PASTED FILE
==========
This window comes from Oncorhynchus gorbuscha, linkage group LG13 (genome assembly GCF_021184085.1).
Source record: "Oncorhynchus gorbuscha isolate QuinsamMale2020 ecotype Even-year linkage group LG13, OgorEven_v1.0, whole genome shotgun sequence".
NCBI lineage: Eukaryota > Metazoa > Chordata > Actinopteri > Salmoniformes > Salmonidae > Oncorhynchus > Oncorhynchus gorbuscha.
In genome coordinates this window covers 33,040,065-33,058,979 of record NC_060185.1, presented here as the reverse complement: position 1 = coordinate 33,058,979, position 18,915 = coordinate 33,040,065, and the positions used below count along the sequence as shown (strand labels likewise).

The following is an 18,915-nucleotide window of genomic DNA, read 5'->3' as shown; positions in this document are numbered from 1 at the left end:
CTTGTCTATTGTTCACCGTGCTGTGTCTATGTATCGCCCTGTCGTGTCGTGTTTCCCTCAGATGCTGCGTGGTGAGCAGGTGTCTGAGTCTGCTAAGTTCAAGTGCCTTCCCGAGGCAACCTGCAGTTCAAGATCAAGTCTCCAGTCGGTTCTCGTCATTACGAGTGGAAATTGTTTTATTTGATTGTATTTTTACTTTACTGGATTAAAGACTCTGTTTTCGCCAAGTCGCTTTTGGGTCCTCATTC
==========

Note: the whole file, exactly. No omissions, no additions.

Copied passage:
This window comes from Oncorhynchus gorbuscha, linkage group LG13 (genome assembly GCF_021184085.1).
Source record: "Oncorhynchus gorbuscha isolate QuinsamMale2020 ecotype Even-year linkage group LG13, OgorEven_v1.0, whole genome shotgun sequence".
NCBI lineage: Eukaryota > Metazoa > Chordata > Actinopteri > Salmoniformes > Salmonidae > Oncorhynchus > Oncorhynchus gorbuscha.
In genome coordinates this window covers 33,040,065-33,058,979 of record NC_060185.1, presented here as the reverse complement: position 1 = coordinate 33,058,979, position 18,915 = coordinate 33,040,065, and the positions used below count along the sequence as shown (strand labels likewise).

The following is an 18,915-nucleotide window of genomic DNA, read 5'->3' as shown; positions in this document are numbered from 1 at the left end:
CTTGTCTATTGTTCACCGTGCTGTGTCTATGTATCGCCCTGTCGTGTCGTGTTTCCCTCAGATGCTGCGTGGTGAGCAGGTGTCTGAGTCTGCTAAGTTCAAGTGCCTTCCCGAGGCAACCTGCAGTTCAAGATCAAGTCTCCAGTCGGTTCTCGTCATTACGAGTGGAAATTGTTTTATTTGATTGTATTTTTACTTTACTGGATTAAAGACTCTGTTTTCGCCAAGTCGCTTTTGGGTCCTCATTC